Assumptions:

   May 1, 2012  

Expected life

     7 years   

Expected volatility

     88.2

Dividends

     None   

Risk-free interest rate

     1.35

Convertible Subordinated Notes

On May 24, 2011, we issued $12.5 million in aggregate principal amount of 7% Senior Subordinated Convertible Notes due June 1, 2016 (the “Notes”). The Notes were issued pursuant to an indenture (the “Indenture”), entered into between us and Wells Fargo Bank, National Association, as trustee, on May 24, 2011. In connection with the issuance of the Notes, we entered into a Waiver to our Venture Loan and Security Agreement with Horizon, dated May 18, 2011 pursuant to which Horizon provided its consent to the offering of the Notes and waived any restrictions in the Loan Agreement.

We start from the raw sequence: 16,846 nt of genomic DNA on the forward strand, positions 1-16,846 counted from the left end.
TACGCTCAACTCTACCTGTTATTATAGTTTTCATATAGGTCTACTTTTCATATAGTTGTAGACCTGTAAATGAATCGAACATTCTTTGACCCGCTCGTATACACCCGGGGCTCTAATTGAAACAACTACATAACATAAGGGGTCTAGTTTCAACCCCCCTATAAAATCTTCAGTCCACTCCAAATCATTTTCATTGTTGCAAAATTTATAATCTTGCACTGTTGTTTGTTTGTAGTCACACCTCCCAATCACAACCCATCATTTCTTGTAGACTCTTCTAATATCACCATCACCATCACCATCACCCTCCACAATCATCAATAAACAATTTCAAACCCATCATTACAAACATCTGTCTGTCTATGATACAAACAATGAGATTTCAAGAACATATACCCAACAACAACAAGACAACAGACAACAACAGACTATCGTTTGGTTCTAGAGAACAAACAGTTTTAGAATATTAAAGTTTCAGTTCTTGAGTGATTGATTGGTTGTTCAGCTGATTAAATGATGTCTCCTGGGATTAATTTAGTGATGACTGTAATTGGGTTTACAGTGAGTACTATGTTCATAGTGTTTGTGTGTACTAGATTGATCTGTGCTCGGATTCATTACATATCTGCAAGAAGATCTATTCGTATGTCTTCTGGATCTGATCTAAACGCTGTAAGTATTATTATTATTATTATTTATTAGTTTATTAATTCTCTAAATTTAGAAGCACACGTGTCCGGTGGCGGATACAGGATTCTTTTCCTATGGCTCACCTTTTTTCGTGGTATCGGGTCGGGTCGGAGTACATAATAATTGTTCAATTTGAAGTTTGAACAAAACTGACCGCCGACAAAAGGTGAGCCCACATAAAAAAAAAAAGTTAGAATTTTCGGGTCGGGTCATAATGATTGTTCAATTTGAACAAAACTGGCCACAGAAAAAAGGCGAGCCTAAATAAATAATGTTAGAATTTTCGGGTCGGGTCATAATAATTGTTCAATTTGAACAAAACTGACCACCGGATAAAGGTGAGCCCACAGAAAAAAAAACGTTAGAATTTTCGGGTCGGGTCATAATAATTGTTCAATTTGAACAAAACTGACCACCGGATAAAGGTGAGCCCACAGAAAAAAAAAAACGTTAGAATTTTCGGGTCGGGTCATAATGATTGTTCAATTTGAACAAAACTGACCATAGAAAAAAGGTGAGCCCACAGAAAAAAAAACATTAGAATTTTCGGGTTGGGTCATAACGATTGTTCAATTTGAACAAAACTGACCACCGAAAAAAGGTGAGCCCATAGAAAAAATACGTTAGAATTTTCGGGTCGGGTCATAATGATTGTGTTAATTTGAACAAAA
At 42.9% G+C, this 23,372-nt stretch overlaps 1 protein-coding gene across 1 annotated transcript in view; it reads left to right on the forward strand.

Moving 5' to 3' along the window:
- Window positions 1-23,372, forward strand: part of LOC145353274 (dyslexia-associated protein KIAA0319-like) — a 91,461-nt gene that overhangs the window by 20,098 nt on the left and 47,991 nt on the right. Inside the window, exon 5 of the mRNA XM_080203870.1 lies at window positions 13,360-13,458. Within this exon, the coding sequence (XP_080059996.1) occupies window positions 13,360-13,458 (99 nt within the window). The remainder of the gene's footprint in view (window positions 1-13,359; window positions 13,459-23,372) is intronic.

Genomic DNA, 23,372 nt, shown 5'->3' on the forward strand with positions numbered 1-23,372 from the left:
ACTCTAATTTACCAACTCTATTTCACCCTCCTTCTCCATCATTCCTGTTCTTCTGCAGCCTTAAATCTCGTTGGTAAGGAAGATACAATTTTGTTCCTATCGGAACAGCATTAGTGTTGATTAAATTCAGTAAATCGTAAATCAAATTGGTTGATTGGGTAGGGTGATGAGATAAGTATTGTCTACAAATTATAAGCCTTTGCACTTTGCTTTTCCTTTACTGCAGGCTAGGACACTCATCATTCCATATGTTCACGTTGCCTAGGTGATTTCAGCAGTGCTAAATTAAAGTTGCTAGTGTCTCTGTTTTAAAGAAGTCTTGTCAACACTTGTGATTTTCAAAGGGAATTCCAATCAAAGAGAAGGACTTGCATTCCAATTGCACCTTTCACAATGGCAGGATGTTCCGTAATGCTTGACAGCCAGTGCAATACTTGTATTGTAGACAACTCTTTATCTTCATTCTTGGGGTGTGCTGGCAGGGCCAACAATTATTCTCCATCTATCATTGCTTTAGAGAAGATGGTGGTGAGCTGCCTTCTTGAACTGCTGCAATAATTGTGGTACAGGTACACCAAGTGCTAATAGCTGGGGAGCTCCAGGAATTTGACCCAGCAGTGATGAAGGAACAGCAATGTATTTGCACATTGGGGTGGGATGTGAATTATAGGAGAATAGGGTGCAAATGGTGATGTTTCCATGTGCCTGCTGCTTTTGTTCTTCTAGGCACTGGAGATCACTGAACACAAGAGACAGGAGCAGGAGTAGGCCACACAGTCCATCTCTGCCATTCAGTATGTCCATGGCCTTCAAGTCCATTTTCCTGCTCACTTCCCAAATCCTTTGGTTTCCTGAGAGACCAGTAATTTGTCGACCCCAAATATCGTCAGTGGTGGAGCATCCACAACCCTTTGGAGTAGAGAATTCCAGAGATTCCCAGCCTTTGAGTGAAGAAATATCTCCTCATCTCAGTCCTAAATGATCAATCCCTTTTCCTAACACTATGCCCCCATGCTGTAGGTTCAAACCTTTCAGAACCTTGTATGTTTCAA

The Notes are senior subordinated unsecured obligations which will rank subordinate in right to payment to all of our existing and future senior secured indebtedness and bear interest at a rate of 7% per annum payable semi-annually in arrears on June 1 and December 1 of each year, commencing on December 1, 2011. The Notes mature on June 1, 2016, with an early repurchase date of June 15, 2014 at the option of the purchaser. The Notes are convertible into shares of our common stock in accordance with the terms of the Notes and the Indenture, at the initial conversion rate of 172.4138 shares of our common stock per $1,000 principal amount of Notes, equivalent to a conversion price of approximately $5.80 per share, subject to adjustment. If the Notes are converted into shares of our common stock prior to June 2, 2014, an interest make-whole payment will be due based on the conversion date up until June 2, 2014. Upon a non-stock change in control, additional shares of our common stock may need to be issued upon conversion, with a maximum additional shares of 25.606 per $1,000 in principal amount of Notes being issuable thereunder, for a total maximum of 198.0198 shares per $1,000 Note. Certain customary anti-dilution provisions included in the Indenture and/or the Notes could adjust the conversion rate.